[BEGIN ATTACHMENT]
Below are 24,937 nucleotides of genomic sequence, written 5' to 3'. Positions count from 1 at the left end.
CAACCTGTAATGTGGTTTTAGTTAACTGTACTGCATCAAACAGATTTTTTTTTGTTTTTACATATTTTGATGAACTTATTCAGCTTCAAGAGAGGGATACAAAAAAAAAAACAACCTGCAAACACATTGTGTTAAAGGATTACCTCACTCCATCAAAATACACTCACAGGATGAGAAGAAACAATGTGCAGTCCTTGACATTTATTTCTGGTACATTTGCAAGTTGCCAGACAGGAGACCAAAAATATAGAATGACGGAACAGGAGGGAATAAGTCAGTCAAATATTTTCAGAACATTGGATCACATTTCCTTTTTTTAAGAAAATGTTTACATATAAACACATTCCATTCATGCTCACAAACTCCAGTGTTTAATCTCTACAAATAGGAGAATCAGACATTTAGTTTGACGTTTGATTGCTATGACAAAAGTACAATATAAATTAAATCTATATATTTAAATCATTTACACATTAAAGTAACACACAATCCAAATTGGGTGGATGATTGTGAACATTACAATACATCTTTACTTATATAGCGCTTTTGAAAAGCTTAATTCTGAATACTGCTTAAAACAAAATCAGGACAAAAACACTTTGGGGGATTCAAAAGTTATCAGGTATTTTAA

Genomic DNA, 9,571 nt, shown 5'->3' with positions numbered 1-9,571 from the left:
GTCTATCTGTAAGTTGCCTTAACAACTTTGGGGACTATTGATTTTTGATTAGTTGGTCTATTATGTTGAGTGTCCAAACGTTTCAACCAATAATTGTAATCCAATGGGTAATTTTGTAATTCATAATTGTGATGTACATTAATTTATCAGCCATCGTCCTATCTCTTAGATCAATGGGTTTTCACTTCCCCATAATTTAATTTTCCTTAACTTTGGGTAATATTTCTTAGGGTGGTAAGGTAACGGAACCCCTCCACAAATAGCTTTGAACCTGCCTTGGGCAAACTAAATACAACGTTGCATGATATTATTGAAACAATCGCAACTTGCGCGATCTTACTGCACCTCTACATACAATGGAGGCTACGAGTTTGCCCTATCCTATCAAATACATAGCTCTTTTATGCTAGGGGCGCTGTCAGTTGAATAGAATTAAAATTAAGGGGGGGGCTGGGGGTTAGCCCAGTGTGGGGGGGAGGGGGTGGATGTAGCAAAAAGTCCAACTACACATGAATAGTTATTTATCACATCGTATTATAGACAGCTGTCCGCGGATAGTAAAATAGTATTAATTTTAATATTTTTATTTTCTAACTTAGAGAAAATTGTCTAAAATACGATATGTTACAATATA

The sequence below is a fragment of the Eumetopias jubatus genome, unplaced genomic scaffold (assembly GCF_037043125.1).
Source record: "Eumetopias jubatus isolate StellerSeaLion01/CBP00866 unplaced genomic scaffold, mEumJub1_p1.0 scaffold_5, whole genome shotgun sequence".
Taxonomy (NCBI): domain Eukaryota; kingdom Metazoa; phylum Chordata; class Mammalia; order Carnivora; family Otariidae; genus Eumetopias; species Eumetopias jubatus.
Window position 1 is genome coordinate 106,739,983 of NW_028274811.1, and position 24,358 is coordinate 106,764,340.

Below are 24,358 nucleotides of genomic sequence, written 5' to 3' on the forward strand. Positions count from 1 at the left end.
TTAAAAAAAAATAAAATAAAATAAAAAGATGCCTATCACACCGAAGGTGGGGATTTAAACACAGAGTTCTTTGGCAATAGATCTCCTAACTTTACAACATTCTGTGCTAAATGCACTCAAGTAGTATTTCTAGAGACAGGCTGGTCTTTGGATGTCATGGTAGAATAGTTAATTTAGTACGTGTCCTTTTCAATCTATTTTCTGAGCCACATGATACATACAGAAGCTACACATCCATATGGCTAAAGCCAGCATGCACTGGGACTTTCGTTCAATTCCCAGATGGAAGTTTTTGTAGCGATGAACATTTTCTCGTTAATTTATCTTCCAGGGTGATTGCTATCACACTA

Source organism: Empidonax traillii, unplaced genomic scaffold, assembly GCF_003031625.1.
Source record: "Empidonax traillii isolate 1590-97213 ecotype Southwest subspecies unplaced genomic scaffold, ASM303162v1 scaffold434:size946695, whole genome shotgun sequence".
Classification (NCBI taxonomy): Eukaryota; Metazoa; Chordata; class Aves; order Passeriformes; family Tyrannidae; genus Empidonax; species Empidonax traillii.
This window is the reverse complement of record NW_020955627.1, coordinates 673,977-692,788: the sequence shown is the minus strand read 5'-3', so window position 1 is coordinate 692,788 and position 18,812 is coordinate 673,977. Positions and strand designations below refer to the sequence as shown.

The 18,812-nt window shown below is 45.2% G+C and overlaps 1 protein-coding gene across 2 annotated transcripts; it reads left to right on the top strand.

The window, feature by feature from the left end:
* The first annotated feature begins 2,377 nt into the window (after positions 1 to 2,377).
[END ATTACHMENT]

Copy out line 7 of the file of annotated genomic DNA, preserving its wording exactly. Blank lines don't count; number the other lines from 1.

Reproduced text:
Taxonomy (NCBI): domain Eukaryota; kingdom Metazoa; phylum Chordata; class Mammalia; order Carnivora; family Otariidae; genus Eumetopias; species Eumetopias jubatus.